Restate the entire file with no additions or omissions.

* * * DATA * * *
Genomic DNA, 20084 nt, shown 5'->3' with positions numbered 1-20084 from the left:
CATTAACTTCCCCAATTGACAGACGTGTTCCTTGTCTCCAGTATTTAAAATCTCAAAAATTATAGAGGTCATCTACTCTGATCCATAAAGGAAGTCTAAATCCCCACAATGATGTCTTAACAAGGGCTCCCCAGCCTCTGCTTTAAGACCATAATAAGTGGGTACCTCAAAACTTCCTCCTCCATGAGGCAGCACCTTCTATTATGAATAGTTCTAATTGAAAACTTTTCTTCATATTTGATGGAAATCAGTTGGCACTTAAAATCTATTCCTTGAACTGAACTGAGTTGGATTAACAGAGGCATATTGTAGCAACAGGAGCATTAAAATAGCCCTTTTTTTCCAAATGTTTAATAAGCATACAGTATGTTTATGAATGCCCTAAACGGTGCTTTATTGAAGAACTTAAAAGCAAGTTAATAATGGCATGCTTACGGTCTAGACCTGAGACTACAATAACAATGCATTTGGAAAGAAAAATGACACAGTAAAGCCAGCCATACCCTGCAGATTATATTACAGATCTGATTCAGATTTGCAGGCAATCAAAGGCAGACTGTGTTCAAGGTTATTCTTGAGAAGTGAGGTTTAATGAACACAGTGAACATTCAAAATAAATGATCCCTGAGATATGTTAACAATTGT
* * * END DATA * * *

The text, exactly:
Genomic DNA, 20084 nt, shown 5'->3' with positions numbered 1-20084 from the left:
CATTAACTTCCCCAATTGACAGACGTGTTCCTTGTCTCCAGTATTTAAAATCTCAAAAATTATAGAGGTCATCTACTCTGATCCATAAAGGAAGTCTAAATCCCCACAATGATGTCTTAACAAGGGCTCCCCAGCCTCTGCTTTAAGACCATAATAAGTGGGTACCTCAAAACTTCCTCCTCCATGAGGCAGCACCTTCTATTATGAATAGTTCTAATTGAAAACTTTTCTTCATATTTGATGGAAATCAGTTGGCACTTAAAATCTATTCCTTGAACTGAACTGAGTTGGATTAACAGAGGCATATTGTAGCAACAGGAGCATTAAAATAGCCCTTTTTTTCCAAATGTTTAATAAGCATACAGTATGTTTATGAATGCCCTAAACGGTGCTTTATTGAAGAACTTAAAAGCAAGTTAATAATGGCATGCTTACGGTCTAGACCTGAGACTACAATAACAATGCATTTGGAAAGAAAAATGACACAGTAAAGCCAGCCATACCCTGCAGATTATATTACAGATCTGATTCAGATTTGCAGGCAATCAAAGGCAGACTGTGTTCAAGGTTATTCTTGAGAAGTGAGGTTTAATGAACACAGTGAACATTCAAAATAAATGATCCCTGAGATATGTTAACAATTGT